Two stars form an astral hand and pointed to True North

Astral hand to True NorthTwo of the recognized eight circumpolar stars, Alderamin (10,8°) und Kocab (43,6°), were crossing formerly the meridian nearly at the same time, when they were positioned almost vertically on top of one another. They form an astral hand that could have shown the True North. Kate Spence, University of Cambridge, has proposed a surprising simple theory, which provides the key to the mysterious orientacion of the pyramids. … the Egyptians could have observed two stars, which were lying approximately in one line to the northern skypole, at that time.
The North was where the extension of their connecting line hit the horizon vertically at night.


The sky was the limit for the Pyramid builders
Dinah Ashman explains how modern astronomy may have put a new date on the building of the Great Pyramid at Giza.

A new theory of how exactly the ancient Egyptians oriented the pyramids according to the stars could put a date on the construction of the Great Pyramid at Giza near Cairo that is accurate within 5 years.
Builders probably got started between 2485 and 2475 BC, Kate Spence of the University of Cambridge, UK, proposes in Nature. Previous estimates have been accurate only to within 100 years. Spence’s idea could enable Egyptologists to refine their chronologies for all the reigns of the Old Kingdom — the middle of the third millennium BC.
“Spence has come up with an ingenious solution to a long-standing mystery,” says Owen Gingerich of the Harvard-Smithsonian Center for Astrophysics, Cambridge, Massachusetts.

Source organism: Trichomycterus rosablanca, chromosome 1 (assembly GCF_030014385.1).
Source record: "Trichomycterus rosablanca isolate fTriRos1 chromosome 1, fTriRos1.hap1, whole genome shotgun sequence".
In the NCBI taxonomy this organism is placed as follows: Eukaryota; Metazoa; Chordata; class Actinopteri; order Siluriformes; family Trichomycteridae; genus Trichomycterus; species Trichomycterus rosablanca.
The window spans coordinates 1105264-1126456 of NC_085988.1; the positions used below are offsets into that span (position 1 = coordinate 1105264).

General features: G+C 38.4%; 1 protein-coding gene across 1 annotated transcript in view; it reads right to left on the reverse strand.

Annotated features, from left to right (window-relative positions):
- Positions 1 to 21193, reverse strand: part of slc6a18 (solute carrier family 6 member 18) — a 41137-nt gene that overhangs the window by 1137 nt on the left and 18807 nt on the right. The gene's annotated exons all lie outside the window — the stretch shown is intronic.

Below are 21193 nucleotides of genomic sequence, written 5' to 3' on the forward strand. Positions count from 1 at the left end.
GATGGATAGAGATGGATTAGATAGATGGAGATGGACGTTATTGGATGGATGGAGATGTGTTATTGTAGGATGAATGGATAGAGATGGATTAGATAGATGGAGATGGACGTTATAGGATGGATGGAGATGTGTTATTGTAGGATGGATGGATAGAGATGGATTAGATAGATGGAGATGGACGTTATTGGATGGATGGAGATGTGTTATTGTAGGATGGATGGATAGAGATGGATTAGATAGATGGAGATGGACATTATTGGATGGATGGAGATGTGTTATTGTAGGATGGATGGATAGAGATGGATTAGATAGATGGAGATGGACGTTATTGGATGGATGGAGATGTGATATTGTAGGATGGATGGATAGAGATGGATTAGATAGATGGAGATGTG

The new theory is inspired by the subtle deviations in the alignment of the eight pyramids at Giza from true north. The bases of the earliest-built pyramids point slightly east of north and those of the later-built ones, slightly west. The most precisely aligned pyramid is that of King Khufu or Cheops, also known as the Great Pyramid.
The pyramid builders, Spence suggests, used a pair of fairly bright stars, which in 2467 BC lay precisely along a straight line including the celestial north pole. Each star was about 10 degrees from the pole.
One is Kochab (ï-Ursae Minoris) in the bowl of the Little Dipper (Ursa Minor), the other Mizar (zeta-Ursae Majoris) in the middle of the handle of the Big Dipper (Ursa Major).
“In 2467 BC an Egyptian astronomer could wait while the heavens slowly pivoted around the unmarked pole until a plumb line exactly intersected both stars, one about 10° above the invisible pole and the other 10° below it,” Gingerich explains. The sight line to the horizon point directly below the plumb line would then point straight to north.
Because of the Earth’s precession — the revolving axis of the Earth is unstable and rotates like a gyroscope with a period of 26,000 years — the celestial north pole was exactly aligned between Kochab and Mizar only in the year 2467 BC. Although given the precision of the measurements of the time, the ‘accurate’ period was effectively a few years.
The orientation errors of earlier and later pyramids faithfully track the slow drift of Kochab and Mizar with respect to true north. Because the error in the Kochab-Mizar alignment can be readily calculated for any date, the error in each pyramid’s orientation reveals its construction date [1].” [2]


[1] Spence, Kate. Ancient Egyptian chronology and the astronomical orientation of pyramids. Nature 408, 320 – 324 .2000
[2]    Dinah Ashman